The change in per capita population growth rates as a function of population size. from Gotelli "A Primer of Ecology". Density dependence is shown by the negative slope in the top graph. The decline in population growth rate as the population grows, gives the logistic population growth curve its distinctive S-shape.
Density dependence, or a correlation of per capita population growth rate with population size, is a biological phenomenon that is ubiquitous in nature. Density dependence may either be positive or negative, depending if ∆N(b-d), increases or decreases as population size (N) increases (where b and d are births and deaths, respectively). Cases of positive density dependence (i.e., Alee effects) are rare in nature, however Negative Density Dependence (NDD; sometimes called a Malthusian-Darwinian process) is quite common. Since the first basic identification that the human population is limited by food production (Malthus 1798), the study of density dependence has become increasingly nuanced. The nuances of density dependence and it workings stem from the fact that it is impossible to identify process (i.e., the mechanism underlying density dependence) solely from pattern (i.e., a time series of population counts), and density dependence can be difficult to detect. Long time-series data at the appropriate scale for population fluctuations of the study organism are needed.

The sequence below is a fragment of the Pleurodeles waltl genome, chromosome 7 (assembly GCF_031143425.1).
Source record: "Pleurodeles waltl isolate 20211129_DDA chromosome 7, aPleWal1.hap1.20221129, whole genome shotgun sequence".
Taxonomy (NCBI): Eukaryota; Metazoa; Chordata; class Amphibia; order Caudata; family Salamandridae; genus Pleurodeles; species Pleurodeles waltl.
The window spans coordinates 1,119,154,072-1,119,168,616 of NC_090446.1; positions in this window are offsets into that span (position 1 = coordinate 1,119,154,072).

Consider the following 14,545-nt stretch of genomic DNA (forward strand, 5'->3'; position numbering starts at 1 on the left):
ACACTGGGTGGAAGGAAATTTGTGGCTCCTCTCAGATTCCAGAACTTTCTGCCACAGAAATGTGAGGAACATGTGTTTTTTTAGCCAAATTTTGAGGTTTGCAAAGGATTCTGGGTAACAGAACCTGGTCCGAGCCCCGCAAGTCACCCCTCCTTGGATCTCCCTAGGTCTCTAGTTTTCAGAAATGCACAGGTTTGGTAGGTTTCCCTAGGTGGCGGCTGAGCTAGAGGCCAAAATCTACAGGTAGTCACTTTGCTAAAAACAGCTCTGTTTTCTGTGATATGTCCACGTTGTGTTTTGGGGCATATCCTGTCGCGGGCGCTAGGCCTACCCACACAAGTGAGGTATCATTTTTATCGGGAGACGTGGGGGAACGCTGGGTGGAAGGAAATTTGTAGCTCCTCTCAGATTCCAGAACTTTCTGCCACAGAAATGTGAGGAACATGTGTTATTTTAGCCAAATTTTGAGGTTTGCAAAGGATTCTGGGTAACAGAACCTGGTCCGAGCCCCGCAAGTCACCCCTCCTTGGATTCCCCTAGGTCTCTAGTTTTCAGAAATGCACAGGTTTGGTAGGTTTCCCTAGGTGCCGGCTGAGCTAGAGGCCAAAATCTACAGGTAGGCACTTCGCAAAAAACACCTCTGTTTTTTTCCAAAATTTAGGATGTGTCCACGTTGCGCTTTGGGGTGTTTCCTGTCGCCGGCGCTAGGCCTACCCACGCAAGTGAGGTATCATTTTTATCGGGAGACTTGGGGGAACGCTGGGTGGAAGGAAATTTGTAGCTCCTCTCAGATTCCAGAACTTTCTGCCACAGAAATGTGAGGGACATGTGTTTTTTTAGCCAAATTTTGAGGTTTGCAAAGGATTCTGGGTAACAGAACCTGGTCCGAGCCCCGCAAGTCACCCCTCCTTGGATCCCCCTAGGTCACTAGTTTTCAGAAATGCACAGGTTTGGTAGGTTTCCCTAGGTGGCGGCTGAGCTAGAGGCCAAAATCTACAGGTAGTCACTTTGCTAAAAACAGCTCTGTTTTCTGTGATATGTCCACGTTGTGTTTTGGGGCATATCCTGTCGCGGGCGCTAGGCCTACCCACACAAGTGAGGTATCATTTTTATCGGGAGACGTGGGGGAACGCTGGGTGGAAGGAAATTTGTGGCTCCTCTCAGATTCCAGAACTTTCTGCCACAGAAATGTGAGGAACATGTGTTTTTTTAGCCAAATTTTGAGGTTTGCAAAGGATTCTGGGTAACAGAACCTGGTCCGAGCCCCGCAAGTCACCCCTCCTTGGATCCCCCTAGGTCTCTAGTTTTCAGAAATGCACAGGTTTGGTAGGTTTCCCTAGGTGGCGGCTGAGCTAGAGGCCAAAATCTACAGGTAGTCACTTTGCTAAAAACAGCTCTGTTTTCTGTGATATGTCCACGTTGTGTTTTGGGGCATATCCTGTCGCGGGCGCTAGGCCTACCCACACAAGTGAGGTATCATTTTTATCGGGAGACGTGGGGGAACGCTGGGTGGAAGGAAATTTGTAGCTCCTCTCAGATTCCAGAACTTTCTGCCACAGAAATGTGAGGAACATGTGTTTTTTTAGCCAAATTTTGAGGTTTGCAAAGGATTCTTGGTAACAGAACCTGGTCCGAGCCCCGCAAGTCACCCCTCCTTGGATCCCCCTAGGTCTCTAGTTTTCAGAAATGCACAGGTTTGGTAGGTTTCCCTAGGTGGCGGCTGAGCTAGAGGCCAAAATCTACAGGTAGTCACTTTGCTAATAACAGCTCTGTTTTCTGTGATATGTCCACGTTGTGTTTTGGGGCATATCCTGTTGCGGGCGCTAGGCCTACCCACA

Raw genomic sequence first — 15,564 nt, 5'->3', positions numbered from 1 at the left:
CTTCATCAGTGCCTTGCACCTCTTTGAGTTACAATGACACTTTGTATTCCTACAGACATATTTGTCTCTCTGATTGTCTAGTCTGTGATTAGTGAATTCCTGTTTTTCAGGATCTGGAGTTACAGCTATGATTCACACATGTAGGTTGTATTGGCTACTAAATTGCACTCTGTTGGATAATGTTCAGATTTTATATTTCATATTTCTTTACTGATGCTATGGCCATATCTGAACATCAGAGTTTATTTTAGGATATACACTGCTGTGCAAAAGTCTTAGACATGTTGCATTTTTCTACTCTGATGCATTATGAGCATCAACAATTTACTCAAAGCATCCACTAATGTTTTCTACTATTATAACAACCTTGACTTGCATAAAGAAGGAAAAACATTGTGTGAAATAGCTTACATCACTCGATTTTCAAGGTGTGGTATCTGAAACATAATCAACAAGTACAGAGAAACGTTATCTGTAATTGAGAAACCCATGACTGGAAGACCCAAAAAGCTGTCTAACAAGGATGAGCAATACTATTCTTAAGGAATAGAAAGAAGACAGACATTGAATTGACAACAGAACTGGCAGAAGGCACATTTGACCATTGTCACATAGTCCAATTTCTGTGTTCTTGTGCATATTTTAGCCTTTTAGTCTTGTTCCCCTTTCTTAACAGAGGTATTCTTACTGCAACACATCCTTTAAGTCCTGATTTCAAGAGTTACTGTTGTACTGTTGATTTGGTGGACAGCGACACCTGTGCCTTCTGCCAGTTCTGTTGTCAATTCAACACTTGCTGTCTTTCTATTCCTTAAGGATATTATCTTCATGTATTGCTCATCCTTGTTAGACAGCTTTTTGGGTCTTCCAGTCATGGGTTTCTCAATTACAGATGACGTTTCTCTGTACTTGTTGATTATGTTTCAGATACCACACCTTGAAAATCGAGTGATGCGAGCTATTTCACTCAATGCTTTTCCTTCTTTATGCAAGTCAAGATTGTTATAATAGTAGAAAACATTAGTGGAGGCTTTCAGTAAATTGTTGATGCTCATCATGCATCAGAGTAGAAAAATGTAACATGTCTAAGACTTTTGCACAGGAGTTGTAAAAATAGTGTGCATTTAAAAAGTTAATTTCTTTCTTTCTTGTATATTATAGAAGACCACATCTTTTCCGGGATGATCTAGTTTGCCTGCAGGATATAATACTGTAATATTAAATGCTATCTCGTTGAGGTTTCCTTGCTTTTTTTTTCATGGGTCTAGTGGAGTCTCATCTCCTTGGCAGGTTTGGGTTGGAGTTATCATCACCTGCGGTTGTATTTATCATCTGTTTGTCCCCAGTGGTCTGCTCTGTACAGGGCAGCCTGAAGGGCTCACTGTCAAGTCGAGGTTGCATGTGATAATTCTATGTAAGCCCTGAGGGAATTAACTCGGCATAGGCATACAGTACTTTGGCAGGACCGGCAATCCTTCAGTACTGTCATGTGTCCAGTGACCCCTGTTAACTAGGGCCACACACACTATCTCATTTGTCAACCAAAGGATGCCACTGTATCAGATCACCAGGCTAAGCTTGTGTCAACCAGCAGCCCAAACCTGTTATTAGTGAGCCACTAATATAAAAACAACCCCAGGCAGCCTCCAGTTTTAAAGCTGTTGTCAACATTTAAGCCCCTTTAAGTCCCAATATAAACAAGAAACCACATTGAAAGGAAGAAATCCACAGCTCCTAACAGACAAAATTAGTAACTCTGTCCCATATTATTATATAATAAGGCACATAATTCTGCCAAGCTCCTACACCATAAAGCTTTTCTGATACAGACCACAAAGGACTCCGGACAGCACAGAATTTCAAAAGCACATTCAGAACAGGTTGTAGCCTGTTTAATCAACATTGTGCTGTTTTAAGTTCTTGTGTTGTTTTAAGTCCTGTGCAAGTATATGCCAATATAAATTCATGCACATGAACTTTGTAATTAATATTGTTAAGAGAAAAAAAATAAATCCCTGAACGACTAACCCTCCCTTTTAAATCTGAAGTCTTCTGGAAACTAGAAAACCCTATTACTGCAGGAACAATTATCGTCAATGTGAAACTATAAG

A classic example of how density dependence operates, can be understood from the data presented by Davidson and Andrewartha (1948) on Thrips imaginis and their host plants. Davidson and Andrewartha sought to describe the interannual variability in the population growth of the thrips using an exponential (i.e. density independent) growth function. Although, the fit of the exponential growth function described the data relatively well, Frederick Smith (1961) incorporated the inherit seasonality in the data with a piece-wise (i.e., multiple) regression with slopes that varied with winter degree days and amount of spring day. He demonstrated that the population growth data for the thrips were highly seasonal (i.e., density dependent), with population growth distributed normally around November/December. This can be seen visually from the data table represented in the original paper by Davidson & Andrewartha. The thrips go through boom and bust cycles that are regulated by seasonality.
Aside from thrips, NDD appears many times in the body of ecological literature. In tropical forest ecology, the classic example is the famous “Janzen-Connell” hypothesis (now more of theory). Around the boom of when population biology was in the renaissance of density dependence (i.e., the 1970s), Dan Janzen and Joe Connell were both walking around tropical forests, independently. They observed that seedling densities were highest immediately below the tree crown. This phenomenon can be attributed to dispersal limitation of seeds originating from the parent tree. Trees have many dispersal mechanisms including wind dispersal (amenochory), animal dispersal (zoochory), and mechanical dispersal (autochory). However, gravity dispersal is certainly the most common mode of dispersal by trees in that all seeds will fall to the ground in the absence of a seed disperser, demonstrating why most reproductive seeds do not fall from the parent tree.